JUNE 11, 2019

What are the true causes behind neck pain (aside from injury) and what can you do to alleviate the symptoms?

It’s probably safe to say that most of us at some point in time have woken up with neck pain or can recall an event or injury that resulted in neck pain. In fact, at any given time, 13% of adults are suffering from neck pain.

Neck pain is frequently triggered by trauma, but there can be other underlying problems that cause this type of pain too. The reasons are not always obviously identifiable, but different factors that provoke muscle strain and muscle spasm result in neck pain.

For example, did you know that an eye convergence problem or clenching your teeth can be the cause of your neck pain? This might come as a surprise to you, but as you know, Posturepro is all about making these types of links.

How do you ask?
The answer lies in neurology. You see, your eye muscle (there are twelve) are innervated by 3 cranial nerves, and these cranial nerves originate in a part of your brain called the brainstem.


What’s really interesting, is that in the brainstem there is a set of crossed fibers with ascending and descending fibers that link your eye muscles to your upper trapezius, your sternocleidomastoid and suboccipital.d suboccipitals.

So through this connection, an eye muscle imbalance can lead to neck imbalance that can lead to neck pain.

We can’t say enough about stress these days. Most people are unaware of this, but when we are stressed we tend to clench our teeth. And in the context of neck pain, your jaw can be a contributor.

An example of this would be if you wake up with neck pain. You see the muscles that assist in mastication are the temporalis, masseter, medial and lateral pterygoid, and it just so happens that one of the antagonist muscles of your jaw is the upper trapezius.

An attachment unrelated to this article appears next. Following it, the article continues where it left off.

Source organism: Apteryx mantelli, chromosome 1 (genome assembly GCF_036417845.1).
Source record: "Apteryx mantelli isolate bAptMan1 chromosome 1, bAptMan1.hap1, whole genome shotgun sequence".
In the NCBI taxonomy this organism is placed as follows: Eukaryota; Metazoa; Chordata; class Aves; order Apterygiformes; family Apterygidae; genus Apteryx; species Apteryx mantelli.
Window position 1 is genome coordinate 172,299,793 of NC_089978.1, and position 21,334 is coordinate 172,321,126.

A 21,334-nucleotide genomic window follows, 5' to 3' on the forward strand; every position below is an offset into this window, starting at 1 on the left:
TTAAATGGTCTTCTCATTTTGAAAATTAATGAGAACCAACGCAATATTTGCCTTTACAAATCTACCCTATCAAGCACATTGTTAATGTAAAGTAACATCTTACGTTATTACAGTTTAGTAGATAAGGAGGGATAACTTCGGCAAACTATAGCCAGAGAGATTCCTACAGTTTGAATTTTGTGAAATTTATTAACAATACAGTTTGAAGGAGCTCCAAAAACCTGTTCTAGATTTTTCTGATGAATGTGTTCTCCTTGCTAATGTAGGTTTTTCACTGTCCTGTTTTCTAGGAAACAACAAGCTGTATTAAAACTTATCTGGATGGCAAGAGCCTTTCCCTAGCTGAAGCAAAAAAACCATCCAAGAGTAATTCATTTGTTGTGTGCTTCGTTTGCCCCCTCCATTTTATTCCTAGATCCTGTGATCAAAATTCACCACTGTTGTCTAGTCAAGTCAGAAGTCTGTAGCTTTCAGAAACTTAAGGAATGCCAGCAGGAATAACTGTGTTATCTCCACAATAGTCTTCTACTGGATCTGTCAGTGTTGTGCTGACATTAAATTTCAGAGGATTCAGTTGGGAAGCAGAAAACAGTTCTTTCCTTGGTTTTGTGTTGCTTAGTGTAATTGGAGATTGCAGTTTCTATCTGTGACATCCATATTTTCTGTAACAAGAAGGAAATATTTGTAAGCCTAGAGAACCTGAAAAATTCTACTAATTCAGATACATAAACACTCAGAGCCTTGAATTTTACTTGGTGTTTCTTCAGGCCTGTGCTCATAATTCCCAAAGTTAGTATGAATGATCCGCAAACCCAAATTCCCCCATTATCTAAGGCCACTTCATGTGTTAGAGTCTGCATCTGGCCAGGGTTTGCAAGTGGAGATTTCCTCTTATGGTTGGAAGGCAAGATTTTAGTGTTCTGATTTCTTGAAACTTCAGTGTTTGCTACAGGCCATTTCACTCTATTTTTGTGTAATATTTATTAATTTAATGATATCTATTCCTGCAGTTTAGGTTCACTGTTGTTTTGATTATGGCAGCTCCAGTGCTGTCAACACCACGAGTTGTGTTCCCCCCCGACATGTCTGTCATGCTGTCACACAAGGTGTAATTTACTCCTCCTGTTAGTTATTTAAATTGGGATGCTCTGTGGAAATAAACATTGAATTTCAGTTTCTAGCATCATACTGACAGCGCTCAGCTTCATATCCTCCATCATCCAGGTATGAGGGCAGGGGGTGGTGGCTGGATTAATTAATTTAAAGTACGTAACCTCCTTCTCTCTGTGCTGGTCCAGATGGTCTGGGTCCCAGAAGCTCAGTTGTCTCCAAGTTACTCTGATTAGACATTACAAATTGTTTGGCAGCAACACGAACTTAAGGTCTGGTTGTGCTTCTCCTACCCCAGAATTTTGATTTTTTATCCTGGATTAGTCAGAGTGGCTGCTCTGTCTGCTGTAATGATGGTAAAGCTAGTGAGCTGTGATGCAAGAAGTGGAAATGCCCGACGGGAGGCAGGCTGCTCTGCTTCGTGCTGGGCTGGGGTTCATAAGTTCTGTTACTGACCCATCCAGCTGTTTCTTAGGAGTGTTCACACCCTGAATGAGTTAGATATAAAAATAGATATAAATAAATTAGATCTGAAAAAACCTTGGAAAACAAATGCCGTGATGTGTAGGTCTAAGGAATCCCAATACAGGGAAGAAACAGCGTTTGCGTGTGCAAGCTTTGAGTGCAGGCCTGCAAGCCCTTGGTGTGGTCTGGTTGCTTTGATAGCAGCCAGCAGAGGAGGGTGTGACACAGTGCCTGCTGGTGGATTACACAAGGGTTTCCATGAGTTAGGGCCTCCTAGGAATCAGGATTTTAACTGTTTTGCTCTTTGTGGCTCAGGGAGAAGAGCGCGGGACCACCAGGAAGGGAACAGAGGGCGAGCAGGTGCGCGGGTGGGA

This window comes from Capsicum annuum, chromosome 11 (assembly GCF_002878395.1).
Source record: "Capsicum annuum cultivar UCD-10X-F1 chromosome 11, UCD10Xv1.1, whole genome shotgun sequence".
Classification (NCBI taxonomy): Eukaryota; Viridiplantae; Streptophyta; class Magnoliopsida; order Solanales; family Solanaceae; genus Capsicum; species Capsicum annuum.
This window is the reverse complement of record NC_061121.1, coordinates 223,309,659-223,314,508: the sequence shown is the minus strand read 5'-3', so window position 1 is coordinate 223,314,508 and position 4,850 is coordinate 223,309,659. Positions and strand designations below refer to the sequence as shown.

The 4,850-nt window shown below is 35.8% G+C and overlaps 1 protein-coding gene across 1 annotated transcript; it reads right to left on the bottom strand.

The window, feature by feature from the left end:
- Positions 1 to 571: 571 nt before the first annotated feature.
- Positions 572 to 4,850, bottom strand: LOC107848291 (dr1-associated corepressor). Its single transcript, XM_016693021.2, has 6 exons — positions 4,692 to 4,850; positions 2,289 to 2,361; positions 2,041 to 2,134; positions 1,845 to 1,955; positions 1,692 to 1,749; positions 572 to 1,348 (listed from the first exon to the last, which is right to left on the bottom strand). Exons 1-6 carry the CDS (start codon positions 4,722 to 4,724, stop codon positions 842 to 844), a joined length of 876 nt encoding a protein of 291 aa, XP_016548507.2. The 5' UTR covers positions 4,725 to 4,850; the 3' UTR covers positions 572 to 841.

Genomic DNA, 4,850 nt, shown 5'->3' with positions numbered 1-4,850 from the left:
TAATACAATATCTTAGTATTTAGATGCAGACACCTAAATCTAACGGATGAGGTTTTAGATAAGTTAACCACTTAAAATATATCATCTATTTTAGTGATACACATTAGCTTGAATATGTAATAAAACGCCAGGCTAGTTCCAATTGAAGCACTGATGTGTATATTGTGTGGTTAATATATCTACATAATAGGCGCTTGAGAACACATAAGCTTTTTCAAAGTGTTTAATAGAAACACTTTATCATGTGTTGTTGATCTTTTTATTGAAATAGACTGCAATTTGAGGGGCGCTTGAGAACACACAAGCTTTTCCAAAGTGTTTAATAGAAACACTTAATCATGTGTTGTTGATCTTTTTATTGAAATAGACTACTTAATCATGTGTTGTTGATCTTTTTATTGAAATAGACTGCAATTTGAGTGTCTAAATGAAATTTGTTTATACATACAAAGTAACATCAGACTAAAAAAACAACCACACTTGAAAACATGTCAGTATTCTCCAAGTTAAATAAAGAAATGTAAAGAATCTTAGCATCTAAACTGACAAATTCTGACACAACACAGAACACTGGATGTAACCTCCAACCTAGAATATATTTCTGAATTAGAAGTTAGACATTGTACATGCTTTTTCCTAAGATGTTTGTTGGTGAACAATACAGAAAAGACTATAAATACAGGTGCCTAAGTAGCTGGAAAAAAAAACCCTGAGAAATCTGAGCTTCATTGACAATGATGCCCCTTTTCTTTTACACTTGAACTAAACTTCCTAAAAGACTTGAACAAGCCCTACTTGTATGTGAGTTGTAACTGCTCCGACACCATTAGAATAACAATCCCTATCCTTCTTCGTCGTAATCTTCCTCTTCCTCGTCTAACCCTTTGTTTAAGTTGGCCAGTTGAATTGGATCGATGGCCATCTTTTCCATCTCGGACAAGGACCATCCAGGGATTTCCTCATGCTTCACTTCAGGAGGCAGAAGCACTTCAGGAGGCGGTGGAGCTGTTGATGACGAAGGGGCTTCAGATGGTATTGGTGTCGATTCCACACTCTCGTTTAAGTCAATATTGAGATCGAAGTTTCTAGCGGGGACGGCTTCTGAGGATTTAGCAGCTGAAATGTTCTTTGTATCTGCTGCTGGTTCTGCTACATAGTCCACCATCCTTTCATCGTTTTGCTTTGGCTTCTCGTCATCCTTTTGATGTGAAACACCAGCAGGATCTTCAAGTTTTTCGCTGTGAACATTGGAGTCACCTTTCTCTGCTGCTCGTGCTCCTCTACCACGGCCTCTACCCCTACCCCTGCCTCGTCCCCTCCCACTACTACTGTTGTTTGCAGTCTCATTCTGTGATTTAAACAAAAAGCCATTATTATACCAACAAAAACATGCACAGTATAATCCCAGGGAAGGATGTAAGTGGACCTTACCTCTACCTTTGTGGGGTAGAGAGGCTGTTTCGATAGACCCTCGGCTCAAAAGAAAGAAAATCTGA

Now since the trapezius originates on the occipital bone, and inserts on the scapular spine of the scapula, it is easy to understand how clenching your teeth on a daily basis can create abnormal tension in your neck.

A stiff neck can really limit simple movements like head rotation and can really affect your quality of life.

Here are 3 simple things that you can do to try to alleviate symptoms.

Tip number 1 – Do some eye exercises. Working out your eyes is a great way to relax your neck muscle. Do these on a daily basis up to 3 times a day.

 

Tip number 2 – Massage your masseter. That is the large muscle located on your check, to locate it, put your hands on your cheeks and clench your teeth.

The muscle that contracts is the masseter. Massage it by applying pressure between the fibers.

This exercise can be quite painful, so make sure to go nice and slow. A great tool for this is the proprioceptive enhancer.

Tip number 3 –  working on your posture by changing your daily postural habits, like looking down at your phone all day.  If you are looking for a permanent correction consult with a Posturologist.

Generally, neck pain is nothing to worry about, but if it’s occurring with other, more serious symptoms, such as radiating pain, weakness, or numbness of an arm or leg, make sure to see your doctor.

If you want to learn more on how to hack your brain to improve your own performance, check out our programs.

References:

Cho CY: Survey of faulty postures and associated factors among Chinese adolescents. J Manipulative Physiol Ther, 2008, 31: 224–229

Szeto GP, Straker L, Raine S: A field comparison of neck and shoulder postures in symptomatic and asymptomatic office workers. Appl Ergon, 2002, 33: 75–84

Silva AG, Punt TD, Sharples P, et al. : Head posture and neck pain of chronic nontraumatic origin: a comparison between patients and pain-free persons. Arch Phys Med Rehabil, 2009, 90: 669–674

Yip CH, Chiu TT, Poon AT: The relationship between head posture and severity and disability of patients with neck pain. Man Ther, 2008, 13: 148–154.

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